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3 June 2015
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Female GP representation in local leadership roles

Join the #wedocs Twitter chat on diversity in leadership today 17 June at 8pm. Dr Nikita Kanani, FMLM Quality Improvement Lead, and Ahmed Rashid, National Medical Director’s Clinical Fellow at NICE, are co-hosting the conversation.

Some of the questions we will be looking at:

  • Why do we need diversity in clinical leadership?
  • What are the barriers?
  • Is there a role for positive discrimination or quota systems?
  • What can we learn from positive role models?


In a recent paper published in the Journal of Health Services Research and Policy, Julie Segar from the University of Manchester takes on the important and often overlooked issue of how female general practitioners (GPs) are under-represented on clinical commissioning groups (CCGs)[1].  

The most recent reorganisation of the National Health Service (NHS) in the UK has meant these CCGs have considerable proportion of the local health budget and are able to plan, choose and procure services for local communities.

It is well reported that female GPs make up a significant proportion of the primary care workforce in the NHS and looking ahead, females are in the majority when it comes to medical school entrants and junior doctors in GP training posts. It comes as some surprise, then, that most of the approximately 200 CCGs in the country have few female GPs on their boards. As Segar points out in her paper, the exact numbers vary across the country, although they are consistently in the minority and in some cases, completely absent altogether.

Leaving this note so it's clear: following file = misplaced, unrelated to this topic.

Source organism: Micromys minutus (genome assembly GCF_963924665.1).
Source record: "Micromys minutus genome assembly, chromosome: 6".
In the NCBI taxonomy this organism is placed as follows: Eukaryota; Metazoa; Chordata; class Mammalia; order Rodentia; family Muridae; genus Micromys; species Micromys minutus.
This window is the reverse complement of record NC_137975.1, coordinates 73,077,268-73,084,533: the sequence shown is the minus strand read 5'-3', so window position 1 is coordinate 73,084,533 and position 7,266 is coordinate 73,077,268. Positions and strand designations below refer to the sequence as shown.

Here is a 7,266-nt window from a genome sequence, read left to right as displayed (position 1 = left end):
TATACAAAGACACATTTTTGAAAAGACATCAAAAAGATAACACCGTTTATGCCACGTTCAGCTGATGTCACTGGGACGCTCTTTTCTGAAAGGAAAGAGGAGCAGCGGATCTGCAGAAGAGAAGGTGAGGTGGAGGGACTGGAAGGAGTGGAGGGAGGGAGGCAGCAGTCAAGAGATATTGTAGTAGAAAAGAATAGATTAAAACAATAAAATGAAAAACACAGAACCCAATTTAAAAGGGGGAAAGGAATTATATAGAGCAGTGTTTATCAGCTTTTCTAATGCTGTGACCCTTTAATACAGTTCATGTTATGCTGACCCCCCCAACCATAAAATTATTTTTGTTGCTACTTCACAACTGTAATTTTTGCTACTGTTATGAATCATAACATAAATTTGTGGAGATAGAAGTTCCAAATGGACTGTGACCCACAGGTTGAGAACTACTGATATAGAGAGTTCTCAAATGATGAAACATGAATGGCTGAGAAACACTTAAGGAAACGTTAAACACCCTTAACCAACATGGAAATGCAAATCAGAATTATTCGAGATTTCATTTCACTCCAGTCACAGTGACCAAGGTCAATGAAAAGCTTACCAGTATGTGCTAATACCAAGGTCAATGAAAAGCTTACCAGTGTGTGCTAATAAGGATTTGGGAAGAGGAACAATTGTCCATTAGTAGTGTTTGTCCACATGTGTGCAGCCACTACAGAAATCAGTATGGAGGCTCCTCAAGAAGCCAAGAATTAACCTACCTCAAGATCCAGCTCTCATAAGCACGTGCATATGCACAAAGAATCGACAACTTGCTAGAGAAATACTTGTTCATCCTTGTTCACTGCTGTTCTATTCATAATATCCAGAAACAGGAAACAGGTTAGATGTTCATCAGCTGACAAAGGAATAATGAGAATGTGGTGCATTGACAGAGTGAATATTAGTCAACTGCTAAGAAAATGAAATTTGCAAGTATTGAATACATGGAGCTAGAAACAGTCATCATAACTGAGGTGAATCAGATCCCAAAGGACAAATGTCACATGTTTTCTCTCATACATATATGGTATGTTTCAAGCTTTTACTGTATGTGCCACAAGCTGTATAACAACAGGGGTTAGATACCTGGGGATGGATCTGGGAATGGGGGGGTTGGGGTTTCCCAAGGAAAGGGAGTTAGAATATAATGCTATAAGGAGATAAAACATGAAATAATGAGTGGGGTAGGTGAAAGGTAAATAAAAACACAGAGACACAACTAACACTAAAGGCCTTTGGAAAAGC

Segar goes on to outline some potential reasons why they may be so under-represented. The fact that many female GPs are in salaried and sessional roles and many CCGs specify that only partners can be included is one possibility. The prevailing culture in the NHS of favouring heroic leadership styles is also mentioned as a potential reason that male GPs are more likely to be selected for these roles.

The paper also looks at the vast number of reasons why this lack of representation is problematic. First and foremost, justice is important and from a moral point of view, the reasons for this under-representation need to be addressed. In addition, the hope of including practising GPs is to include a frontline perspective and female GPs are likely to have unique insights. Finally, they are important role models for future generations and should be contributing for this reason.

The obvious solution to this problem, outlined in the paper, is a quota system. However, there must surely be more intelligent and thoughtful levers to try and engage and recruit female GPs to these important roles.

Share your thoughts and suggestions on this topic with other FMLM members by joining the conversation on our GP Leadership group page.

[1] 1 Segar J. Under-representation of women on governing bodies: women general practitioners on Clinical Commissioning Groups in England. J Health Serv Res Policy. 2015 Jan 13. pii: 1355819614567912. [Epub ahead of print] (Available at:

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About the author

Ahmed Rashid's picture

Ahmed Rashid

Ahmed is a National Medical Director’s Clinical Fellow (2014/15) working at NICE and an academic GP trainee (ST4) in Cambridge.

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